Saturday, March 24, 2012

Watch the Growth of Walmart and Sam's Club

From FlowingData, watch the amazing growth of Walmart and Sam's Club across America from 1964-2010.   Starts off a little slow in the 1960s, but speeds up in the 1970s.   

Traffic Volume Rises in January by 1.6%, Largest Gain in 15 Months, But Gas Consumption is Falling?

Steve Hayward and Charles Hugh Smith have recently pointed to falling gasoline consumption, based on these EIA data that show a steep drop in retail gasoline sales in November and December. Some are saying that this drop in gas consumption signals a decline in economic activity with the possibility that we're headed towards a sharp contraction and double-dip recession. 

But the recent Federal Highway Administration report on monthly traffic volume is telling a much different story of fairly large increases in monthly vehicle miles for the months of December (1.3%) and January (1.6%) compared to their year-ago levels (see chart above).  The 1.6% increase in January to 224.8 billion vehicle-miles from 221.3 billion a year ago is the largest monthly increase since October 2010.  Further, the moving 12-month total of vehicle travel increased in both December and January, following 9 straight months of decline. 

I'm not sure how to reconcile these two completely different stories of falling gas consumption but rising travel volume - how can that happen?  Perhaps the January gasoline consumption data (not yet available) will show a rise?  

Friday, March 23, 2012

Markets In Everything: Selling Comedy Online

"A handful of top-tier performers have begun producing stand-up specials on their own, posting them online and selling them directly through their personal Web sites, eliminating the editorial control of broadcasters and the perceived taint of corporate endorsements. 

The turning point arrived in December, when the comedian Louis C. K. released a stand-up special, “Live at the Beacon Theater,” that was sold only as a $5 download, without electronic copy protection, from his Web site. Louis C. K., who stars in the FX series “Louie” and has performed in comedy specials on HBO, Showtime and Epix, said that he was seeking minimal outside interference and maximum ease for his audience. 

The experiment worked: produced at a cost of $250,000, “Live at the Beacon Theater” sold more than 220,000 downloads and grossed over $1.1 million — enough for Louis C. K. to give $250,000 in bonuses to his crew and donate a further $280,000 to charities. Other comedians following Louis C. K.’s online trail say that they have been contemplating Internet-only projects for several months."

How Advances in Drilling Technology Are Creating a Revolution and Turnaround for U.S. Oil Output

"Just a decade ago, complete wells were fracked at the same time with millions of gallons of water, sand and chemical gels. Now the wells are fracked in stages, with various kinds of plugs and balls used to isolate the bursting of rock one section at a time, allowing for longer-reaching, more productive horizontal wells. A well that once took two days to drill can now be drilled in seven hours.

For instance, when the Apache Corporation began drilling in the 100,000-acre Deadwood field in the West Texas Permian basin in 2010, there had only been a trickle of production there. The deep shale, limestone and other hard rocks had potential, but for years they had not been considered economically viable. The rocks were so hard, they would have likely sheared off the usual diamond cutters on the blade of any drill bit attempting to cut through.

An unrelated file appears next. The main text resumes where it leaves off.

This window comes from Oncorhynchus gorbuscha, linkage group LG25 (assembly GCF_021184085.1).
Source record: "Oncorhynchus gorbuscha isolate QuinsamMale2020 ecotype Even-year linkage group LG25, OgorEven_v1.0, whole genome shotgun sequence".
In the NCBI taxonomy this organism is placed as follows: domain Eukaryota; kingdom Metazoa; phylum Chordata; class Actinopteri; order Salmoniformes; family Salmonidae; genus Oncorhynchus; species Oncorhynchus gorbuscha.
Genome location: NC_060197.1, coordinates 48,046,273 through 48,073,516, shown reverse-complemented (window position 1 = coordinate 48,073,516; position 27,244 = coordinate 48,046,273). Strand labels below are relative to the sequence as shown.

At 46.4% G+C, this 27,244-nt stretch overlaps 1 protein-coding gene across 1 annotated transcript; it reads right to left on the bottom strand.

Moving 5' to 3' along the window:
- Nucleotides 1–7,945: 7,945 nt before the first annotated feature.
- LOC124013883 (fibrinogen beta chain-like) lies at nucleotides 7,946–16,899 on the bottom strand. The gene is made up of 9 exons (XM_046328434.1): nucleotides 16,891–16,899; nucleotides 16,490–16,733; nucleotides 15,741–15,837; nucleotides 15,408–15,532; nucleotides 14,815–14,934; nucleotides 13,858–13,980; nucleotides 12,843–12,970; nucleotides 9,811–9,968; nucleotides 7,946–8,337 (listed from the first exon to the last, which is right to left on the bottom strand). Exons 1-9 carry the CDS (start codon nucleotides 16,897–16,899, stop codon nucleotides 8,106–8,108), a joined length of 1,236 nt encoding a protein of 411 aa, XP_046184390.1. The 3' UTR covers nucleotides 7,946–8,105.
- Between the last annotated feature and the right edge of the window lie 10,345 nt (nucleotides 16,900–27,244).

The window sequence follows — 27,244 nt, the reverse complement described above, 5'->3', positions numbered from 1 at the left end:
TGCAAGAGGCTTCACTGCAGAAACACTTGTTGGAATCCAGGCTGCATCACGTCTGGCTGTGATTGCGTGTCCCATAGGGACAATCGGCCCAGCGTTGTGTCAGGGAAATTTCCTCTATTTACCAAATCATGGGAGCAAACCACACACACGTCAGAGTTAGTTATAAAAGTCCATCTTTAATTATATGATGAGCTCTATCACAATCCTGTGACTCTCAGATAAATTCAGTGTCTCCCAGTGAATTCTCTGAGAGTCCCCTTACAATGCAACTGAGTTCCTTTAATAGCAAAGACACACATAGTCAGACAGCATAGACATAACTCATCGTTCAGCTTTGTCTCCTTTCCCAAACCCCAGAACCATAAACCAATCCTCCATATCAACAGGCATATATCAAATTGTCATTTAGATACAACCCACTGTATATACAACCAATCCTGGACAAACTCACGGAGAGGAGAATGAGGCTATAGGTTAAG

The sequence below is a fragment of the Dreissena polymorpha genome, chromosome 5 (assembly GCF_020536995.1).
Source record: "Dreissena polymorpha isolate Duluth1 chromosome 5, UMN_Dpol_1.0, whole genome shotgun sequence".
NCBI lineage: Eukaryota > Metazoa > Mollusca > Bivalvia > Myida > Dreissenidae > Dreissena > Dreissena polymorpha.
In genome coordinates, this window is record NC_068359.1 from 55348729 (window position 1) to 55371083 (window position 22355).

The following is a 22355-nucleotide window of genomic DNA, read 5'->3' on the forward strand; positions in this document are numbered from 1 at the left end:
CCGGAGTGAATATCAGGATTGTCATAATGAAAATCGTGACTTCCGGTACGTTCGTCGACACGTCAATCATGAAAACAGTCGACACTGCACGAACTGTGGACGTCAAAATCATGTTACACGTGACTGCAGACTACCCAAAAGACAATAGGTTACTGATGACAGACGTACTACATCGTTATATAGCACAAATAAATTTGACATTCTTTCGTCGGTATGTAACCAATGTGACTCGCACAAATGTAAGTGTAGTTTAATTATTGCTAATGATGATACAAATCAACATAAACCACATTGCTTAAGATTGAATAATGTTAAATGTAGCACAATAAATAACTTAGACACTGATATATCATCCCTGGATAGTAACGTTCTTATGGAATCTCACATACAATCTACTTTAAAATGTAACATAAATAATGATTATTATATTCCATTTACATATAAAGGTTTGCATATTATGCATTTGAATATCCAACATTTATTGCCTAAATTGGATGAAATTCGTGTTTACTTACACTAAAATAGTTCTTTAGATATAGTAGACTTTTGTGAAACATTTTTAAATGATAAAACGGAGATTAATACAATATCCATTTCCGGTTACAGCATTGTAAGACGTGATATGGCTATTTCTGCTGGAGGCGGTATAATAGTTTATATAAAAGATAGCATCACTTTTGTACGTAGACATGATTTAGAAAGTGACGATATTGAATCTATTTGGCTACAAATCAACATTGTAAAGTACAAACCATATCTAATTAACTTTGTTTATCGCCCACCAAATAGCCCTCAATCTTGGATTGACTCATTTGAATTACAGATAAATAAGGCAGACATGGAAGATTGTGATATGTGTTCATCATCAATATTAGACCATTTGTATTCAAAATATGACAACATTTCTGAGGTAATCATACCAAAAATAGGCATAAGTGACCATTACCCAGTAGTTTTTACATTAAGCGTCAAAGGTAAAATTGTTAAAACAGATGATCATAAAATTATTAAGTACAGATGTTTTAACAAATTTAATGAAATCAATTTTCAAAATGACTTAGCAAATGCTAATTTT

But new adhesives and harder alloys have made diamond cutters and drill bits tougher in recent years. Meanwhile, Apache experimented with powerful underground motors to rotate drilling bits at a faster rate. Now, a well that might have taken 30 days to drill can be drilled in just 10, for a savings of $500,000 a well.

“By saving that money, you can spend more on fracking, which translates into more sand and more stages and better productivity,” said John J. Christmann, the Apache vice president in charge of Permian basin operations.

Apache has already drilled 213 wells in the field, producing 9,000 barrels a day. With 13 rigs running, it hopes to eventually drill more than 1,000 wells, and produce 20,000 barrels a day there. “We’re having a revolution,” said Steve Farris, Apache’s chief executive. “And we’re just scratching the surface.”

HT: Dan Greller

Thursday, March 22, 2012

January Jobless Rate Falls to 0.8% in ND Oil Patch

According to data just released by the state of North Dakota, the unemployment rates both for the city of Williston and the surrounding Williams County fell to 0.8% in January, the lowest jobless rates ever recorded in North Dakota, and possibly for the entire United States. 

Wind Energy Fact Sheet

Manufacturing’s Declining Share of GDP is Inevitable, Global, and Something to Celebrate

In a new study from the Innovation Technology and Innovation Foundation (ITIF), (“Worse Than the Great Depression: What Experts Are Missing About American Manufacturing Decline”) the authors make this statement in the introduction:

“Even if economic policy experts acknowledge that manufacturing’s share of output has declined, many comfort themselves with a narrative that such decline comes as the inevitable result of market forces. “Manufacturing is in decline everywhere, even in China,” they argue. They would be wise to consult actual data, for they would find that while manufacturing has declined as a share of GDP in some nations (notably Canada, Italy, Spain, the United Kingdom, and the United States), it is stable or even growing in many others (including Austria, China, Finland, Germany, Japan, Korea, the Netherlands, and Switzerland).”